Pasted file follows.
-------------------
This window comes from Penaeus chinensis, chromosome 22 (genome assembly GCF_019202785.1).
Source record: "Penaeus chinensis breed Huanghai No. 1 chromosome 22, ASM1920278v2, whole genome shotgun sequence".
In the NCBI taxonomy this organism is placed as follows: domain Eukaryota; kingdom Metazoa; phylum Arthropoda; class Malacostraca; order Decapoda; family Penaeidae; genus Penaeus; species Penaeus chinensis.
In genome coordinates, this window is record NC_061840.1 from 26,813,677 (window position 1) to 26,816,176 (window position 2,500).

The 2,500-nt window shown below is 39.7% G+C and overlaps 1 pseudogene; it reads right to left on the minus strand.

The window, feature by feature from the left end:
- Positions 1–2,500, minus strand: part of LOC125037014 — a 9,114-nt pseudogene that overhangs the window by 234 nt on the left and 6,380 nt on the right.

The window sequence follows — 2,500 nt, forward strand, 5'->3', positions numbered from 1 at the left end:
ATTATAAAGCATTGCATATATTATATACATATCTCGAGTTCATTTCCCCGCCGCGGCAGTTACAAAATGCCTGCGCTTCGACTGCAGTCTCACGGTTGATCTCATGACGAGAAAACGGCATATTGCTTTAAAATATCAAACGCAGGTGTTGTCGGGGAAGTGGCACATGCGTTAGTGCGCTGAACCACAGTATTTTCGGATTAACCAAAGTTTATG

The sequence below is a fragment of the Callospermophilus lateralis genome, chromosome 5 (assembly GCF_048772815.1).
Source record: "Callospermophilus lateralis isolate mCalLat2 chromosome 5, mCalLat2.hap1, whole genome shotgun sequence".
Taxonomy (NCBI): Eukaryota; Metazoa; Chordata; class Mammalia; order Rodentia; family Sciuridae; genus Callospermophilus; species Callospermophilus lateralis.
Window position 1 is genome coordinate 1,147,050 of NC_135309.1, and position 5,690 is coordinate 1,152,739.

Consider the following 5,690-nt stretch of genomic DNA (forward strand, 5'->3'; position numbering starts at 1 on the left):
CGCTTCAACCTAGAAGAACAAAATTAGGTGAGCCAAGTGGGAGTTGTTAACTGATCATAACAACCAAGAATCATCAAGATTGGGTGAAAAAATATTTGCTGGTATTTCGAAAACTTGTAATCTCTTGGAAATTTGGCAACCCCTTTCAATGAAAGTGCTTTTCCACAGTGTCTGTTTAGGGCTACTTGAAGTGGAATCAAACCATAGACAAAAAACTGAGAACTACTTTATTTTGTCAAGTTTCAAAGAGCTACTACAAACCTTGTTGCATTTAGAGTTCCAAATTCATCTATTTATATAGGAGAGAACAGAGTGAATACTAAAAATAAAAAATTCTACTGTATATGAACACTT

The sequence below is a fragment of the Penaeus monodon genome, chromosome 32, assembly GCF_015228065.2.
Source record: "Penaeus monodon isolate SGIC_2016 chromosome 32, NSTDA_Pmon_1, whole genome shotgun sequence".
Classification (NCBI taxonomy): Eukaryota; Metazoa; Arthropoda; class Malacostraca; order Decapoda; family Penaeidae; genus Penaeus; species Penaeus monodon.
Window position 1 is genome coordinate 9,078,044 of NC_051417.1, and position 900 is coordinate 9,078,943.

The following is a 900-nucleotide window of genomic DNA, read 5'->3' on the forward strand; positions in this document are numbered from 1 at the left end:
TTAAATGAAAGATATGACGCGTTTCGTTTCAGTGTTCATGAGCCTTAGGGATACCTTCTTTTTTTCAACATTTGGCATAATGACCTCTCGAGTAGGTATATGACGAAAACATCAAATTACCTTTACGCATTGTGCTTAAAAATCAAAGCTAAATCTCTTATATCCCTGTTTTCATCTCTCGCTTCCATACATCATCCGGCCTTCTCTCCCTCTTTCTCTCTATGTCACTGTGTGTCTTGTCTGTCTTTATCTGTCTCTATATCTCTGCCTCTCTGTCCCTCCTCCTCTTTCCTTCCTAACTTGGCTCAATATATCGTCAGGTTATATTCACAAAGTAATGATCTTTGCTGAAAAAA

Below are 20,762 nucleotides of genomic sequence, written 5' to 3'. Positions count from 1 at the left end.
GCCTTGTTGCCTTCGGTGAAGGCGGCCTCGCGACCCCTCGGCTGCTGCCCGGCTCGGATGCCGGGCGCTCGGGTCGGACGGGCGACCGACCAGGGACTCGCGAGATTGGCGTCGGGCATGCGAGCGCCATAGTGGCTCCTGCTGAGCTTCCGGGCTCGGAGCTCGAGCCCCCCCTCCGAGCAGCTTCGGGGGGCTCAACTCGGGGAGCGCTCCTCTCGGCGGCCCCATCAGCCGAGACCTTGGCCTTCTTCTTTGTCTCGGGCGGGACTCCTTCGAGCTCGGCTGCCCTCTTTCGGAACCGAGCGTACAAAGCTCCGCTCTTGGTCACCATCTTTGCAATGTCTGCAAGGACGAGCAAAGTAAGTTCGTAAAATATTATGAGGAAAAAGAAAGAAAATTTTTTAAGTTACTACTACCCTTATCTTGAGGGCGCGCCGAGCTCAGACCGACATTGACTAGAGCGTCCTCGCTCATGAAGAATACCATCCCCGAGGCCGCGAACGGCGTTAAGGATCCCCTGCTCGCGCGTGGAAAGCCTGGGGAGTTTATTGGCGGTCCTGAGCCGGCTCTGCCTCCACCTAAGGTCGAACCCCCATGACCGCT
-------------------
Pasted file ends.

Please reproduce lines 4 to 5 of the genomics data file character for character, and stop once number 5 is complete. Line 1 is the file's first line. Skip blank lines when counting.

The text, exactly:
In genome coordinates, this window is record NC_061840.1 from 26,813,677 (window position 1) to 26,816,176 (window position 2,500).

The 2,500-nt window shown below is 39.7% G+C and overlaps 1 pseudogene; it reads right to left on the minus strand.